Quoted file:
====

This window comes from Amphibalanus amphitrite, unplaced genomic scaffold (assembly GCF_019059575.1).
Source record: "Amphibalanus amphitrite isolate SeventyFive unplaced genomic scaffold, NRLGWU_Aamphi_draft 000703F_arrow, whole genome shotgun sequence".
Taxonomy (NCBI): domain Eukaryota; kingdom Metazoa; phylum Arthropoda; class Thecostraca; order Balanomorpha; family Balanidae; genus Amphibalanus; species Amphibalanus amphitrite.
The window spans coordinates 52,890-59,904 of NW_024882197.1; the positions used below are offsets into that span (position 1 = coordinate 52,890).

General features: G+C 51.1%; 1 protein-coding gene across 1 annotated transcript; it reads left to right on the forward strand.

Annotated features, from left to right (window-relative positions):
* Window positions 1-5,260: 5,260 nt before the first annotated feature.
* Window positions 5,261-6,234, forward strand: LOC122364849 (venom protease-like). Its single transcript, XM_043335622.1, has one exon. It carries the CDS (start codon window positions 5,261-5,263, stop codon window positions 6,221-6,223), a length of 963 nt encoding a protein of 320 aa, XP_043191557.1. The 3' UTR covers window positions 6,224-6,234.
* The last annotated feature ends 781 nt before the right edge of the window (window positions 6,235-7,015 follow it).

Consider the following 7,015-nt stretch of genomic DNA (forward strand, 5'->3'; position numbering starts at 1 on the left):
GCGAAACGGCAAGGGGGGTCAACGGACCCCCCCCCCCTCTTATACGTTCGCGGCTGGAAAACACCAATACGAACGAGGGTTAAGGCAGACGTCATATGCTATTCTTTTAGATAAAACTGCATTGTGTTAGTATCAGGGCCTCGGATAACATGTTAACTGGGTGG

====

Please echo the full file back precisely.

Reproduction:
This window comes from Amphibalanus amphitrite, unplaced genomic scaffold (assembly GCF_019059575.1).
Source record: "Amphibalanus amphitrite isolate SeventyFive unplaced genomic scaffold, NRLGWU_Aamphi_draft 000703F_arrow, whole genome shotgun sequence".
Taxonomy (NCBI): domain Eukaryota; kingdom Metazoa; phylum Arthropoda; class Thecostraca; order Balanomorpha; family Balanidae; genus Amphibalanus; species Amphibalanus amphitrite.
The window spans coordinates 52,890-59,904 of NW_024882197.1; the positions used below are offsets into that span (position 1 = coordinate 52,890).

General features: G+C 51.1%; 1 protein-coding gene across 1 annotated transcript; it reads left to right on the forward strand.

Annotated features, from left to right (window-relative positions):
* Window positions 1-5,260: 5,260 nt before the first annotated feature.
* Window positions 5,261-6,234, forward strand: LOC122364849 (venom protease-like). Its single transcript, XM_043335622.1, has one exon. It carries the CDS (start codon window positions 5,261-5,263, stop codon window positions 6,221-6,223), a length of 963 nt encoding a protein of 320 aa, XP_043191557.1. The 3' UTR covers window positions 6,224-6,234.
* The last annotated feature ends 781 nt before the right edge of the window (window positions 6,235-7,015 follow it).

Consider the following 7,015-nt stretch of genomic DNA (forward strand, 5'->3'; position numbering starts at 1 on the left):
GCGAAACGGCAAGGGGGGTCAACGGACCCCCCCCCCCTCTTATACGTTCGCGGCTGGAAAACACCAATACGAACGAGGGTTAAGGCAGACGTCATATGCTATTCTTTTAGATAAAACTGCATTGTGTTAGTATCAGGGCCTCGGATAACATGTTAACTGGGTGG